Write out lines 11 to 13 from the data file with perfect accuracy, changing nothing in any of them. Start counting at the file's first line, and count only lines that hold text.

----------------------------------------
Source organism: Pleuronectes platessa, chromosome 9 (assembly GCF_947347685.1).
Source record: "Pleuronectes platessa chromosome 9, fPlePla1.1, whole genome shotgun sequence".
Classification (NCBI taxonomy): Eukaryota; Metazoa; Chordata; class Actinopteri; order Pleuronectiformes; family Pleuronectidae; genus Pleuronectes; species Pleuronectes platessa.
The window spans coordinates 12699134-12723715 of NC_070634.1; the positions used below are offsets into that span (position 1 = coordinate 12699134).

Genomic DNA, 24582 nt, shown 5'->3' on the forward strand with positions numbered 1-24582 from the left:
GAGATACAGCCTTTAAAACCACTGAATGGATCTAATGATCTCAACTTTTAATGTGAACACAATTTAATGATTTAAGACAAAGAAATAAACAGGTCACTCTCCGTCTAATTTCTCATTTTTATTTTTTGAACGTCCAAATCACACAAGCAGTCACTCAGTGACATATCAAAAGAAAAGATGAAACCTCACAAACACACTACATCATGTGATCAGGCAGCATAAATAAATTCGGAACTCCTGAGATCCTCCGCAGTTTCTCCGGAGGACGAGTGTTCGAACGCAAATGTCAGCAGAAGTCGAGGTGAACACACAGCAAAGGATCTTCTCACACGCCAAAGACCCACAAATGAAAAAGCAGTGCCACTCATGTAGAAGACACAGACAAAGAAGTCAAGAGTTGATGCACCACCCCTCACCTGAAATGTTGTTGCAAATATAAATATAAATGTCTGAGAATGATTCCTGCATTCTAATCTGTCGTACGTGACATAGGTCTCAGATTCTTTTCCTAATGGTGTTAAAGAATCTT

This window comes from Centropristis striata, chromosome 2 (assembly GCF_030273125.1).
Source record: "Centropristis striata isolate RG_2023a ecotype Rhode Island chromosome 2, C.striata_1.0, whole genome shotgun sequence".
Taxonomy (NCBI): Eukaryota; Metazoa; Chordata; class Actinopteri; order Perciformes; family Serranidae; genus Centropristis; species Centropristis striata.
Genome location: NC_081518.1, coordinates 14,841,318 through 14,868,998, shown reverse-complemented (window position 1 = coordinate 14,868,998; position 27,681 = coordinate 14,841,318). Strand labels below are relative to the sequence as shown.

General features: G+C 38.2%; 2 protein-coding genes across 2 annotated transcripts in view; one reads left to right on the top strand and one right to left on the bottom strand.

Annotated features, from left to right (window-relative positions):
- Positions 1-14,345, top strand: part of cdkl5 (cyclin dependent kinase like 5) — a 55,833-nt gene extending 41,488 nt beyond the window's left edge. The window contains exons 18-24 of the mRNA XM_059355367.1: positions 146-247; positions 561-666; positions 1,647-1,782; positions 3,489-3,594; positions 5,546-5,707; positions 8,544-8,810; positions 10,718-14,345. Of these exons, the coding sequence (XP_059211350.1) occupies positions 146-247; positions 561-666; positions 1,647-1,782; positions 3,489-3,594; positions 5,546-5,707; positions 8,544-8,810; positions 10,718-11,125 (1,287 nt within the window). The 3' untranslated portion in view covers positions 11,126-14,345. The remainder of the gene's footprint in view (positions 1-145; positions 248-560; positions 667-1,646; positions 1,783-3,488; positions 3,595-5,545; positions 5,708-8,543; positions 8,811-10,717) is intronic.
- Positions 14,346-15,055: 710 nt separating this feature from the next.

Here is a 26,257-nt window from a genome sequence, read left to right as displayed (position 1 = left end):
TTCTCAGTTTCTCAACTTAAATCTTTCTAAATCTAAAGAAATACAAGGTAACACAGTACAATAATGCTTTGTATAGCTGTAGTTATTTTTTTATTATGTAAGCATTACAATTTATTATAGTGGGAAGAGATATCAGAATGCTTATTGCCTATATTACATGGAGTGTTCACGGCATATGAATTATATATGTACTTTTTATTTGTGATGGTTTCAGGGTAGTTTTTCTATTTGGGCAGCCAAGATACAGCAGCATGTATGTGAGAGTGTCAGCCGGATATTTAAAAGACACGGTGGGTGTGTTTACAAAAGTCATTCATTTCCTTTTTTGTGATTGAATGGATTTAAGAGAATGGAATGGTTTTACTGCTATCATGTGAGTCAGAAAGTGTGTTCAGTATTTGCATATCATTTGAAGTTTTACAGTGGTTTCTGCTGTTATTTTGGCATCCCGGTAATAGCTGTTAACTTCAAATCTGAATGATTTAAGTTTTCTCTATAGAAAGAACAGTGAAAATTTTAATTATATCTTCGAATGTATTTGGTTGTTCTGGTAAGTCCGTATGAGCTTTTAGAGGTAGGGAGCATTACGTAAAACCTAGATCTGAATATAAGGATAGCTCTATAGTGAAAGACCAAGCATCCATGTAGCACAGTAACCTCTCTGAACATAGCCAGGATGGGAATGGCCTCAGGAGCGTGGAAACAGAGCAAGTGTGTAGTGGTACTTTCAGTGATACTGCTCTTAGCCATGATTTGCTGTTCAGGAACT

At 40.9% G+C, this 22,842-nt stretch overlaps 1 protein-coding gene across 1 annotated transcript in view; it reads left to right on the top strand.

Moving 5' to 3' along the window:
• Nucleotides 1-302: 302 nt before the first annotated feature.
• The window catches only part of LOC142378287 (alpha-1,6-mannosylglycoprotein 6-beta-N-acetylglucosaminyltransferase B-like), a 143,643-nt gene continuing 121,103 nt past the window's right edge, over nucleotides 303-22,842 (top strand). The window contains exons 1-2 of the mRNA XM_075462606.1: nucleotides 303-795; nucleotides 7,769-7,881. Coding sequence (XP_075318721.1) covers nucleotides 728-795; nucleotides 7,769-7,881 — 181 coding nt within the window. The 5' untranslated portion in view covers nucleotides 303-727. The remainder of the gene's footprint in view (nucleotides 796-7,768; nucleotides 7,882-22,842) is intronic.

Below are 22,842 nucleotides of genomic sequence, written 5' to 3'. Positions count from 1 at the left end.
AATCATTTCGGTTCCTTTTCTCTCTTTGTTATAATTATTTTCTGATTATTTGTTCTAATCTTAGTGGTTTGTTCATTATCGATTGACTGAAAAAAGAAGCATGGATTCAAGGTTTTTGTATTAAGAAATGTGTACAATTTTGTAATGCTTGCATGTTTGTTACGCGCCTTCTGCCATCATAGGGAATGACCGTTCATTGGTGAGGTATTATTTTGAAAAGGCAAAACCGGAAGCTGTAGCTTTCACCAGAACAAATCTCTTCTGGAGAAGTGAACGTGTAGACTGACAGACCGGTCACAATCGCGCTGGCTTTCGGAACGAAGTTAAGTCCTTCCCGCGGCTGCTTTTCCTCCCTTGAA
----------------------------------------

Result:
General features: G+C 38.2%; 2 protein-coding genes across 2 annotated transcripts in view; one reads left to right on the top strand and one right to left on the bottom strand.

Annotated features, from left to right (window-relative positions):
- Positions 1-14,345, top strand: part of cdkl5 (cyclin dependent kinase like 5) — a 55,833-nt gene extending 41,488 nt beyond the window's left edge. The window contains exons 18-24 of the mRNA XM_059355367.1: positions 146-247; positions 561-666; positions 1,647-1,782; positions 3,489-3,594; positions 5,546-5,707; positions 8,544-8,810; positions 10,718-14,345. Of these exons, the coding sequence (XP_059211350.1) occupies positions 146-247; positions 561-666; positions 1,647-1,782; positions 3,489-3,594; positions 5,546-5,707; positions 8,544-8,810; positions 10,718-11,125 (1,287 nt within the window). The 3' untranslated portion in view covers positions 11,126-14,345. The remainder of the gene's footprint in view (positions 1-145; positions 248-560; positions 667-1,646; positions 1,783-3,488; positions 3,595-5,545; positions 5,708-8,543; positions 8,811-10,717) is intronic.